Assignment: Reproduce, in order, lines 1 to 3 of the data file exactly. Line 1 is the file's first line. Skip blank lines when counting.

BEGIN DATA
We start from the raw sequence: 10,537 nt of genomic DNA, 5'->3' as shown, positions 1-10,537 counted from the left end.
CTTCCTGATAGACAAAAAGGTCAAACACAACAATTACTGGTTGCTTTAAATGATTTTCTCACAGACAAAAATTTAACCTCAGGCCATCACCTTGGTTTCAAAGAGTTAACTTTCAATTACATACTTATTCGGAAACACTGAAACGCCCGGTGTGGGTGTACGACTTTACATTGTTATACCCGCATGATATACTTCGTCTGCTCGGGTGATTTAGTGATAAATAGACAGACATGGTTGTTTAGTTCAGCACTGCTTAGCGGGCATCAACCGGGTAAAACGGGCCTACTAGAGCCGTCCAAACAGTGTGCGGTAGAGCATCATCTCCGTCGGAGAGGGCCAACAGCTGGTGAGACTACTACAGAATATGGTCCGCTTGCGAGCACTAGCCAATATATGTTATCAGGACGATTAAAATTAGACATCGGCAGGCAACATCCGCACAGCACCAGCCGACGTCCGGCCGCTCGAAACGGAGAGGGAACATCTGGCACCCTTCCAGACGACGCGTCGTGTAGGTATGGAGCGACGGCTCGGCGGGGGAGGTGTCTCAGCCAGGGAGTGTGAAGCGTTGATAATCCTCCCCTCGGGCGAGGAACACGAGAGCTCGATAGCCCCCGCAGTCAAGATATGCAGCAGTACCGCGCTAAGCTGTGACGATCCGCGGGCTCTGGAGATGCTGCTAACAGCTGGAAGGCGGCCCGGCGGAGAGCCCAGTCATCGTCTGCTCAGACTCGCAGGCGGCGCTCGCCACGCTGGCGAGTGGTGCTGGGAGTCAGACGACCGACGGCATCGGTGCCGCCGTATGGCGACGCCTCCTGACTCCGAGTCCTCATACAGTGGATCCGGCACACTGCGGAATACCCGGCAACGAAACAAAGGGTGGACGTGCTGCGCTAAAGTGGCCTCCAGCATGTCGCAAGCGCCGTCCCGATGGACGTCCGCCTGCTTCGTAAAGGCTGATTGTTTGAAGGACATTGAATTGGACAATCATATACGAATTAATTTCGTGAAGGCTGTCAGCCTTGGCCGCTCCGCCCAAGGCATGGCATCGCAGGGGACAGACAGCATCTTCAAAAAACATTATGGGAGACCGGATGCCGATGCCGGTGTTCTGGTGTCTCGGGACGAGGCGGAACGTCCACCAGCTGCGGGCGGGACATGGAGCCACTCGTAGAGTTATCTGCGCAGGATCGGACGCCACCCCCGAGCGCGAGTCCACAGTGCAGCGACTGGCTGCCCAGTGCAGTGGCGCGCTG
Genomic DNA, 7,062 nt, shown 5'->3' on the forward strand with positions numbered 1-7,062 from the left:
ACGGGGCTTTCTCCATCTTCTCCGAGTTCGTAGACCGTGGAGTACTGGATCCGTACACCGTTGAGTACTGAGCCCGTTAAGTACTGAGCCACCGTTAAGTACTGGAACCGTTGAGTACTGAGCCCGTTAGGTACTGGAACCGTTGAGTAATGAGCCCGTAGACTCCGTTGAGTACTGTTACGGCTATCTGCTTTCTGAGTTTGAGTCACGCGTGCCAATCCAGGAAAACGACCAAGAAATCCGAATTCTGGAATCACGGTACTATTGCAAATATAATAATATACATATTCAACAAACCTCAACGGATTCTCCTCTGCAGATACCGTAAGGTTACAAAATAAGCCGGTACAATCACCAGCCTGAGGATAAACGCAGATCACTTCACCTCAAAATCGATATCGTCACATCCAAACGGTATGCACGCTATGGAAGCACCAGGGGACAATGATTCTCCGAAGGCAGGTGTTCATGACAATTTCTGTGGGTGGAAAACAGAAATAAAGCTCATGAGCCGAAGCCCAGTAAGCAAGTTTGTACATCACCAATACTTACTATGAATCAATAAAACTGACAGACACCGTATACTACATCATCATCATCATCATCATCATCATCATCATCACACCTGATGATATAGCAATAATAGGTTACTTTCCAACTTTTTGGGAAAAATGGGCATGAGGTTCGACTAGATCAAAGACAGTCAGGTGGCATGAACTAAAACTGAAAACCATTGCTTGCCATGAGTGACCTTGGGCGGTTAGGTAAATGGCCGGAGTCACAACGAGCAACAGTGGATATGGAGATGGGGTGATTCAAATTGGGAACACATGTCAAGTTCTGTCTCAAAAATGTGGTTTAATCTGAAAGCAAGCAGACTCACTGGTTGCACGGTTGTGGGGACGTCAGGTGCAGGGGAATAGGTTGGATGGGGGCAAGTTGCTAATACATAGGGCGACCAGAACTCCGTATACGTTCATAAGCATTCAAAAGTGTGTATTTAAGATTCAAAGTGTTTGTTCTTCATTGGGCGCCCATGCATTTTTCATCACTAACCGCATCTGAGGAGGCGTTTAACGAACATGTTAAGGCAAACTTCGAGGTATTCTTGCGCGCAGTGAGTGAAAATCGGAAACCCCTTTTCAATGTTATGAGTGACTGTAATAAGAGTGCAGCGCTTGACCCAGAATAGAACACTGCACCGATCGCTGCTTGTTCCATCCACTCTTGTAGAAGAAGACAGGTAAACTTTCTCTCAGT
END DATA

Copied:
We start from the raw sequence: 10,537 nt of genomic DNA, 5'->3' as shown, positions 1-10,537 counted from the left end.
CTTCCTGATAGACAAAAAGGTCAAACACAACAATTACTGGTTGCTTTAAATGATTTTCTCACAGACAAAAATTTAACCTCAGGCCATCACCTTGGTTTCAAAGAGTTAACTTTCAATTACATACTTATTCGGAAACACTGAAACGCCCGGTGTGGGTGTACGACTTTACATTGTTATACCCGCATGATATACTTCGTCTGCTCGGGTGATTTAGTGATAAATAGACAGACATGGTTGTTTAGTTCAGCACTGCTTAGCGGGCATCAACCGGGTAAAACGGGCCTACTAGAGCCGTCCAAACAGTGTGCGGTAGAGCATCATCTCCGTCGGAGAGGGCCAACAGCTGGTGAGACTACTACAGAATATGGTCCGCTTGCGAGCACTAGCCAATATATGTTATCAGGACGATTAAAATTAGACATCGGCAGGCAACATCCGCACAGCACCAGCCGACGTCCGGCCGCTCGAAACGGAGAGGGAACATCTGGCACCCTTCCAGACGACGCGTCGTGTAGGTATGGAGCGACGGCTCGGCGGGGGAGGTGTCTCAGCCAGGGAGTGTGAAGCGTTGATAATCCTCCCCTCGGGCGAGGAACACGAGAGCTCGATAGCCCCCGCAGTCAAGATATGCAGCAGTACCGCGCTAAGCTGTGACGATCCGCGGGCTCTGGAGATGCTGCTAACAGCTGGAAGGCGGCCCGGCGGAGAGCCCAGTCATCGTCTGCTCAGACTCGCAGGCGGCGCTCGCCACGCTGGCGAGTGGTGCTGGGAGTCAGACGACCGACGGCATCGGTGCCGCCGTATGGCGACGCCTCCTGACTCCGAGTCCTCATACAGTGGATCCGGCACACTGCGGAATACCCGGCAACGAAACAAAGGGTGGACGTGCTGCGCTAAAGTGGCCTCCAGCATGTCGCAAGCGCCGTCCCGATGGACGTCCGCCTGCTTCGTAAAGGCTGATTGTTTGAAGGACATTGAATTGGACAATCATATACGAATTAATTTCGTGAAGGCTGTCAGCCTTGGCCGCTCCGCCCAAGGCATGGCATCGCAGGGGACAGACAGCATCTTCAAAAAACATTATGGGAGACCGGATGCCGATGCCGGTGTTCTGGTGTCTCGGGACGAGGCGGAACGTCCACCAGCTGCGGGCGGGACATGGAGCCACTCGTAGAGTTATCTGCGCAGGATCGGACGCCACCCCCGAGCGCGAGTCCACAGTGCAGCGACTGGCTGCCCAGTGCAGTGGCGCGCTG
Genomic DNA, 7,062 nt, shown 5'->3' on the forward strand with positions numbered 1-7,062 from the left: